Sunday, July 26, 2015

The Congregation at Prayer

For the Week of Pentecost 9 (July 27 - August 1, 2015)

Invocation: In the Name of the Father and of the (+) Son and of the Holy Spirit. Amen.

Speak the Apostles’ Creed.

Verse: John 6:35 - ”Jesus said to them, “I am the bread of life; whoever comes to me shall not hunger, and whoever believes in me shall never thirst.”

Hymn of the Week:  Lutheran Service Book #642 “O Living Bread from Heaven”
Hymns for Sunday: 821, 918, 625, 631, 774, 922

Readings for the Week: [The readings for Thursday-Saturday are the Scriptures for this coming Sunday.]

Monday:  Psalm 145:10-21
What are the praiseworthy works of the Lord in this psalm? Give thanks for them and pray for those in need of them.

Tuesday:  Romans 8:28-39
Things in our lives don’t always look good. How do we know God is using them for good? What teaches us this?

Wednesday:  Mark 10:35-45
Commemoration of St. James the Elder, Apostle.

Thursday:  Exodus 16:2-15
How does God respond to the people’s grumbling? Is this not remarkable? What does God give you? Where? How?

Friday:  Ephesians 4:1-16
We have unity and oneness in Christ. What threatens this unity we have been given? How is God preserving it?

Saturday:  John 6:22-35
Did the crowds want Jesus or what Jesus gives? What about you? How did Jesus come to give you Himself?

The Catechism: The Lord’s Prayer: The Third Petition (Part 1): Thy will be done on earth as it is in heaven. What does this mean? The good and gracious will of God is done even without our prayer, but we pray in this petition that it may be done among us also.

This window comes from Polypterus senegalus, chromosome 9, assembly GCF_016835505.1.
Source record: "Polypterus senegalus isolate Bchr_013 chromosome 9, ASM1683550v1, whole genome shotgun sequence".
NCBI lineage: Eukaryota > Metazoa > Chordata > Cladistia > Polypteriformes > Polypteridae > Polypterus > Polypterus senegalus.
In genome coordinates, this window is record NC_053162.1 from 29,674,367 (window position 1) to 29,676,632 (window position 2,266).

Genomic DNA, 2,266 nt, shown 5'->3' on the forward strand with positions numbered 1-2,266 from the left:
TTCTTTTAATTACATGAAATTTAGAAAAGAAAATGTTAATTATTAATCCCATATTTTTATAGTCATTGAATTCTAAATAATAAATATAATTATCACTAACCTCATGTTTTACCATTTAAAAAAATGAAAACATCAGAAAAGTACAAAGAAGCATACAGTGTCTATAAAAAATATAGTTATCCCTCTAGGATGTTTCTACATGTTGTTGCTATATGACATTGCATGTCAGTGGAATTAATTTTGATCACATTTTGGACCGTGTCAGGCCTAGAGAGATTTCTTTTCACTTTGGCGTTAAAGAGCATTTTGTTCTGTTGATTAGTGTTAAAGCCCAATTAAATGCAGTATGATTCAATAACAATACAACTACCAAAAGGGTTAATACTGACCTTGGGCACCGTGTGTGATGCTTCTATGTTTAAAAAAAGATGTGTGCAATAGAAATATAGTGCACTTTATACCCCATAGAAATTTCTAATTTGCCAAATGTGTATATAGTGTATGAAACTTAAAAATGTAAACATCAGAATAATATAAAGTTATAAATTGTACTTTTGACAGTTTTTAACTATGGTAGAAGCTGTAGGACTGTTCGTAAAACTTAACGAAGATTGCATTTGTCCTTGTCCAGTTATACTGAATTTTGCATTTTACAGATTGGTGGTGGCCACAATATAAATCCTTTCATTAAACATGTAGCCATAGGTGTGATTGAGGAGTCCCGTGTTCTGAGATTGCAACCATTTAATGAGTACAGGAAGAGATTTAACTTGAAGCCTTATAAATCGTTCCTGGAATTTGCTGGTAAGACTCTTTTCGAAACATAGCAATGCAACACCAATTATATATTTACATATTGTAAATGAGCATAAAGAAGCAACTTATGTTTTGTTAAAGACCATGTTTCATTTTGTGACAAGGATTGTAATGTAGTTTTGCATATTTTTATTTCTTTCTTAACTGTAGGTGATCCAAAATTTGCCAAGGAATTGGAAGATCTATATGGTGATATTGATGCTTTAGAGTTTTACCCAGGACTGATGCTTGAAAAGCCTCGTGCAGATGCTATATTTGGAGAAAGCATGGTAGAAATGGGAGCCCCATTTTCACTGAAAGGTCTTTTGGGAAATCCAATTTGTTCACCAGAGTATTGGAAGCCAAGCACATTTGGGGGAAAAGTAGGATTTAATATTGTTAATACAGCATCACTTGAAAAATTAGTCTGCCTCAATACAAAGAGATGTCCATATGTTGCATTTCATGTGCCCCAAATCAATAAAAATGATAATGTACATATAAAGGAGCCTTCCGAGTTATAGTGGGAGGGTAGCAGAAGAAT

The Prayers:  Please pray for . . .
+ yourself and for all in need (remembering especially those on our prayer list).
+ the Deaconesses of our Synod, for their work of mercy and care.
+ God’s blessing, wisdom, and guidance for our congregational treasurer, Carris Vondal.
+ the Lutheran Church - Canada, for God’s blessing, guidance, and provision.
+ God’s blessing, guidance, and provision for the Lutheran Heritage Foundation.
Conclude with the Lord’s Prayer and Luther’s Morning or Evening Prayer from the Catechism.


Now joyfully go about your day (or to bed) in good cheer, child of God!

Pentecost 9 Sermon

Jesu Juva

“Our Always Saviour”
Text: Mark 6:45-56 (Genesis 9:8-17; Ephesians 3:14-21)

Grace, mercy, and peace to you from God our Father, and from our Lord and Saviour Jesus Christ. Amen.

It had been a perfect day. Jesus had just fed over 5,000 people with five loaves of bread and two fish. And before that, He had taught - with those words that had authority; those words no one else ever spoke; strong, powerful words. They were different. He was different. And then the twelve baskets full of leftovers when there wasn’t even one basket full of food to begin with. They were in Jesus’ wheelhouse that day. It was great.

And then the day is over and Jesus sends them away. He doesn’t come with them, as they undoubtedly wanted. He sends them off in a boat while He goes off to pray. And their time on the water was exactly the opposite of how the day went. It was hard. Adversity. The wind was not at their back. When it was, they could practically fly across the Sea of Galilee. That night it was against them, so it was hard work. Every boat length of progress exhausting.  . . .  And Jesus is off praying. Where is He when you need Him? Like a couple weeks ago, when He was with the disciples in the boat on the Sea when a storm came up. He helped them then; where is He for them now?

You know how it is. You’ve been there. You’ve had a good day, maybe a good week, like our youth at Higher Things this week. They went with suitcases filled with clothes and came back with them filled with teaching, memories, and the awe of 1,000 people packed into that chapel, every seat filled, singing vigorously and loudly and with an organ that filled the room and then some. Jesus was feeding and teaching them.